The Ins & Outs of Owning Recreational Property
By: Rick Malad, Attorney
Let’s say you acquired some recreational land like I did years ago. You will likely encounter many issues that you did not expect.
Recreational Land Liability
Liability is always or should be a concern. If you use your land for hunting and/or fishing and you invite your friends and family to participate or you are concerned about trespassers, you should know the following;
Indiana Code 34-31-9 Limited Liability Arising from Agritourism Activities. Agritourism is defined, among other things as natural resource-based activities. This includes hunting, fishing, hiking, and trail riding. A provider (owner) is immune from liability for injury to a participant. There are many exceptions, however, such as if the provider charges a fee or knows of some dangerous condition on the land that is not disclosed.
Waiver and Release/ Insurance
Notwithstanding the statute, which is a good one designed to encourage an owner to share his good fortune with his friends and family, the owner should require each participant to sign a waiver and release of liability agreement where the inherent dangers of the activities are acknowledged by the participant. I even include surrounding landowners as releasees since it is always possible for a participant to cross over the boundaries of the owner’s property.
Always purchase insurance on your recreational land and improvements and include liability insurance and medical pay insurance to protect you.
Limited Liability Corporation or Other Entity
You may choose to acquire the recreational land in the name of a Limited Liability Corporation (LLC) or other legal entity which gives you an extra layer of protection. This is beyond the scope of this piece, but certainly recommended in some situations.
An owner owes very little duty to a true trespasser. The owner cannot willfully or maliciously cause a trespasser harm. The best protection you can have is to make sure you have signs on your property indicating that it is private property and no trespassing, for any purpose, is allowed.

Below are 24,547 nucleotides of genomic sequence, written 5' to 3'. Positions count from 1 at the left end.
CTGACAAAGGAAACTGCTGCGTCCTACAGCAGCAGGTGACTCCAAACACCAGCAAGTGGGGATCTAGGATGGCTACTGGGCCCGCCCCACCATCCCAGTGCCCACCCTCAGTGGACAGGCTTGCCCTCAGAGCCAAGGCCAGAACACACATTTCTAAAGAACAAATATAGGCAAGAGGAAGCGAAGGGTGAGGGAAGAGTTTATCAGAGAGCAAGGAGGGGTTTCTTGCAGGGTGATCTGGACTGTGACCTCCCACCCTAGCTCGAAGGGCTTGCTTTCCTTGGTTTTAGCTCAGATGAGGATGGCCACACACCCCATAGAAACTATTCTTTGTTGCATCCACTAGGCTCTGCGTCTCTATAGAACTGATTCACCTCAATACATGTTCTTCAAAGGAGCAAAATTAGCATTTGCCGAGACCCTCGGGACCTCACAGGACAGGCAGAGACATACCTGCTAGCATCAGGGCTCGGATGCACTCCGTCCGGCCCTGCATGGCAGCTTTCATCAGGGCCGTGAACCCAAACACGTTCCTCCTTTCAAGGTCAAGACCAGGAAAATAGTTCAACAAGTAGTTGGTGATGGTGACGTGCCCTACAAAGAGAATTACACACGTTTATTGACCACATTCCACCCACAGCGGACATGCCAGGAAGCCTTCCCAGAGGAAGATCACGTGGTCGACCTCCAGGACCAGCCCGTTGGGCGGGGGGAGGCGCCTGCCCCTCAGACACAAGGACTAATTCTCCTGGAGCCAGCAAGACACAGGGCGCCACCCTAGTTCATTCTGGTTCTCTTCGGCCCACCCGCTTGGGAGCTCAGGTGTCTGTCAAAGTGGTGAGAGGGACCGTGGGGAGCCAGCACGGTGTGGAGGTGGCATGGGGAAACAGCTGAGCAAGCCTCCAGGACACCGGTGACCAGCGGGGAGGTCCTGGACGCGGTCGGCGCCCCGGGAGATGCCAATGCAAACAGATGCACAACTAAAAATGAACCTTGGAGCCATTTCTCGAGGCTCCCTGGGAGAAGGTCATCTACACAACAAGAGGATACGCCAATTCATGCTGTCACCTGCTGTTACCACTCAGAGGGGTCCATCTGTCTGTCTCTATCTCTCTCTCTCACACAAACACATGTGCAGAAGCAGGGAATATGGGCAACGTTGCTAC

Indiana Code 35-43-2-2 Purple Paint Law. Effective July 1, 2018, Indiana followed several other states to enact the Purple Paint Law. Keeping uninvited people off your land can be a full-time job. The Purple Paint Law allows an owner to use purple paint markings to deny entry to his property, basically informing a person, just like a sign would, that the property is private and no trespassing is allowed. Signs are expensive, labor intensive to install, and difficult to maintain. This statute sets out where you must place the markers, the distance between the markers and the size and height of the purple markers.
Ways to Generate Income
Some owners want to simply enjoy and share the enjoyment of this recreational land. There are ways, however, to generate income.
Recreational land assumes that you do not farm your land for profit. If you have some tillable land you may be able to lease it to a local farmer. Those leases should contain information including
- The term of the lease and extension, if any;
- Participation, if any, by the owner which could include paying for a portion of the seed and fertilizer cost;
- Cash rent amount per acre and when it will be paid if no participation by the owner;